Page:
by Kenneth Reaves
Photo by Ludovic Migneault on Unsplash
Let’s be honest – everything’s better with your furry friend in tow! Whether you’re an avid traveler or you’re just getting into it, there’s no need to leave your pup at home when you go traveling. Why not take them along for the experience?
Whether you’re going on a fishing trip, a luxury hotel stay or camping, here are some do’s and don’ts when traveling with your dog. Have fun!
Teach Your Dog Some Basic Commands
Your dog should obey “Come”, “Stay”, and “Drop It” before you take them on a trip with you. These can prevent multiple dangerous occurrences! If they don’t know them yet, take a few weeks or months to teach them before you go on a trip with them.
Make Sure Your Dog Can Swim
This is important no matter where you’re going. You never know how your dog might react to water, so check this before you take them with you. You can teach them to swim if they don’t know. If your dog is very skittish around water, it might be best to not subject them to it.
If you’re staying at a hotel or AirBNB, double-check if there’s a pool so you can be prepared before you go.
Take a Doggy First Aid Kit
You never know when you might need it. Pack bandages and adhesive tape, gauze, antiseptic cream, tweezers, and any medication your dog may need. Activated charcoal is another essential item that can help if your dog eats something poisonous.
It’s also an excellent idea to include a muzzle, as dogs in pain are much more likely to bite. You don’t want to have to deal with a dog bite (on you or someone else) as well as a sick or hurt pup.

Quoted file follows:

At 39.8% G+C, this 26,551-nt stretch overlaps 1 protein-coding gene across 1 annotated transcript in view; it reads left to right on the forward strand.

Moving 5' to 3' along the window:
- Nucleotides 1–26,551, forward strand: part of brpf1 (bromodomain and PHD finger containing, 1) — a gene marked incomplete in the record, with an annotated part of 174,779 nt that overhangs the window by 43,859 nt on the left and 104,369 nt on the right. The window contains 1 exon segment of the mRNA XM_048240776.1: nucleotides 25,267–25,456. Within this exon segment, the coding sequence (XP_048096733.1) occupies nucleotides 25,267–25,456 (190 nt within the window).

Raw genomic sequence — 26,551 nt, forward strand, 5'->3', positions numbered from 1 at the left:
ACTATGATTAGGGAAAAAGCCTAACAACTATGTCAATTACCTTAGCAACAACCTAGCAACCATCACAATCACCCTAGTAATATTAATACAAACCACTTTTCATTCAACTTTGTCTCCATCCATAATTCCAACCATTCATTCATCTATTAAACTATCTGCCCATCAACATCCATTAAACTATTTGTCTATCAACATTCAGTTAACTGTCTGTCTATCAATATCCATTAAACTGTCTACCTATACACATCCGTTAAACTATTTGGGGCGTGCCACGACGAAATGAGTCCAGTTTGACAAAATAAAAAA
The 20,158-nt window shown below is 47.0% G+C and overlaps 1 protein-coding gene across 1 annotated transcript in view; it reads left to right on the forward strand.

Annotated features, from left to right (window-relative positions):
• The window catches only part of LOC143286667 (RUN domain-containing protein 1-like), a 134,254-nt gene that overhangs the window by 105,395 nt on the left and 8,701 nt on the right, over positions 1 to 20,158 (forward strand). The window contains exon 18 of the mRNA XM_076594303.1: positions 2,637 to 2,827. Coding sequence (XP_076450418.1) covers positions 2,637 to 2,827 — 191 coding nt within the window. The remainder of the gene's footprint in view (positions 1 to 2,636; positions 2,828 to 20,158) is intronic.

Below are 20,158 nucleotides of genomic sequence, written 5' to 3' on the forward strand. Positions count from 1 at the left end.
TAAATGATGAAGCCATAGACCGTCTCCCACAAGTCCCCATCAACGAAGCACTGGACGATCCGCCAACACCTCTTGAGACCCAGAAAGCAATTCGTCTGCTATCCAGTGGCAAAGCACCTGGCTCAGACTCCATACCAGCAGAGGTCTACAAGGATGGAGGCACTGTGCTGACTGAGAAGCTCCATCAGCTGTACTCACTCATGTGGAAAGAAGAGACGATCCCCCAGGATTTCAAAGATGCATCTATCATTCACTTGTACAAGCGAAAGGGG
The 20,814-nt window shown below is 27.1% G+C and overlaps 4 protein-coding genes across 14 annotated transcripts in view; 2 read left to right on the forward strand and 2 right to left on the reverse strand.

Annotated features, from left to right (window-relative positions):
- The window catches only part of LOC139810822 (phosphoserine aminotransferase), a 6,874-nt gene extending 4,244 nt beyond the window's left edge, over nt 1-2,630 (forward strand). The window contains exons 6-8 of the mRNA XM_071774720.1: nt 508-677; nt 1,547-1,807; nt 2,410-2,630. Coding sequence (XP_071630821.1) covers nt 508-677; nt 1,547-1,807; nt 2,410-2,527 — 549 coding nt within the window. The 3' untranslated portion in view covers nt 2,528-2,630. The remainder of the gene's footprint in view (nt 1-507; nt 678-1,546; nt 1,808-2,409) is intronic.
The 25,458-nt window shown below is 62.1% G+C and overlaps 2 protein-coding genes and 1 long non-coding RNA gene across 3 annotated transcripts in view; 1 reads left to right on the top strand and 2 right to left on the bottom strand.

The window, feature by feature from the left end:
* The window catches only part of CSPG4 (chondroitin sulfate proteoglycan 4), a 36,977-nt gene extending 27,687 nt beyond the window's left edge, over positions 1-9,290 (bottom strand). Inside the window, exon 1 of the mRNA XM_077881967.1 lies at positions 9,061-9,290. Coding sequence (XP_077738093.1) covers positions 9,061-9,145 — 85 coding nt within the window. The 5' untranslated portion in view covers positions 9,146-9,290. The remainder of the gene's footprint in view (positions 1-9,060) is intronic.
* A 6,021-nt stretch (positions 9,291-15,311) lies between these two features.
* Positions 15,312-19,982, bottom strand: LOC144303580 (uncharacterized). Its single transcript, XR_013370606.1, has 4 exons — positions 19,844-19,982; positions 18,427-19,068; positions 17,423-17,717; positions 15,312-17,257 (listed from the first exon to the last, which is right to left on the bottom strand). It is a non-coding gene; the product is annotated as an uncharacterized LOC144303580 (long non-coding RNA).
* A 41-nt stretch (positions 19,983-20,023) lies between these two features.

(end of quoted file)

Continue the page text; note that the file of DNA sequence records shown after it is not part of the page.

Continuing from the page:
Clean Up After Your Dog
Regardless of whether you’ll be in a city or in the great outdoors, take a clean-up kit with you. It’s best to clean up after your dog wherever you can, especially if the place you’re in is a popular spot for families, fishermen or other dog parents.
Pick the Right Spot
Make sure you’re not near roads, fast-flowing water or other hazards that could be dangerous for your dog. If you’re going somewhere that might be dangerous, it may be best to leave your dog at home for this trip.
Let Your Dog Run Wild
It’s best to keep your dog leashed, unless they’re very responsive to commands. New smells, other people, and the excitement of being outdoors can cause them to lose their control. This could cause problems with other people nearby, or put your dog in danger.
Leave Your Stuff Where Your Dog Can Get It
Camping gear, food, fishing flies, and other stuff can all be exciting to a dog. If you don’t want to take up to find your stash of food gone or a fishing fly stuck in your dog’s mouth, take measures to keep everything safe and out of your dog’s reach.
Forget to Bring Water!
If you’re going to be spending time outdoors, don’t assume your dog can drink from any freshwater river or lake. In fact, it’s best to discourage them from doing so. Take fresh, clean water with you, as well as a clean bowl, so your dog can stay hydrated.
Traveling can be a wonderful hobby that your best furry friend can take part in too. Don’t forget to consider their safety as well as your own. Research the closest vet to your destination just in case.
As long as you take precautions, you can enjoy every minute with your furry friend.